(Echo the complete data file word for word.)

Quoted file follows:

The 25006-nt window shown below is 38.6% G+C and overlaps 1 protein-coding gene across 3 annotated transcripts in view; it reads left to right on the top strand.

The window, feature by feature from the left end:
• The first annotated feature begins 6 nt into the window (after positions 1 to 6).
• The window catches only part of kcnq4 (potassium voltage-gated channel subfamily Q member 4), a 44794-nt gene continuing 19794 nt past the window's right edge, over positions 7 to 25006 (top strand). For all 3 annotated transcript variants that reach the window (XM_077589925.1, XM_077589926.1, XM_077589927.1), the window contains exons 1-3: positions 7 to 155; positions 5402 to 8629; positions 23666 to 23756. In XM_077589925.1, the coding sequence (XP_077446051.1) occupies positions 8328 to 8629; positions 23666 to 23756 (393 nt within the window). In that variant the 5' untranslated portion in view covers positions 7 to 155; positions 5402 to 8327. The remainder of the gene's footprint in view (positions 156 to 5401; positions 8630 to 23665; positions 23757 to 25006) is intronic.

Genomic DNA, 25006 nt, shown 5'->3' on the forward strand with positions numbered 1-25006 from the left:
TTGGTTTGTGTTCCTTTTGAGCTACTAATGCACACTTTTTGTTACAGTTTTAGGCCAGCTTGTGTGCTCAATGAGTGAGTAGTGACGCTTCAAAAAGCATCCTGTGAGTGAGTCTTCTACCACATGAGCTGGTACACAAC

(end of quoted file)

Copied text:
The 25006-nt window shown below is 38.6% G+C and overlaps 1 protein-coding gene across 3 annotated transcripts in view; it reads left to right on the top strand.

The window, feature by feature from the left end:
• The first annotated feature begins 6 nt into the window (after positions 1 to 6).
• The window catches only part of kcnq4 (potassium voltage-gated channel subfamily Q member 4), a 44794-nt gene continuing 19794 nt past the window's right edge, over positions 7 to 25006 (top strand). For all 3 annotated transcript variants that reach the window (XM_077589925.1, XM_077589926.1, XM_077589927.1), the window contains exons 1-3: positions 7 to 155; positions 5402 to 8629; positions 23666 to 23756. In XM_077589925.1, the coding sequence (XP_077446051.1) occupies positions 8328 to 8629; positions 23666 to 23756 (393 nt within the window). In that variant the 5' untranslated portion in view covers positions 7 to 155; positions 5402 to 8327. The remainder of the gene's footprint in view (positions 156 to 5401; positions 8630 to 23665; positions 23757 to 25006) is intronic.

Genomic DNA, 25006 nt, shown 5'->3' on the forward strand with positions numbered 1-25006 from the left:
TTGGTTTGTGTTCCTTTTGAGCTACTAATGCACACTTTTTGTTACAGTTTTAGGCCAGCTTGTGTGCTCAATGAGTGAGTAGTGACGCTTCAAAAAGCATCCTGTGAGTGAGTCTTCTACCACATGAGCTGGTACACAAC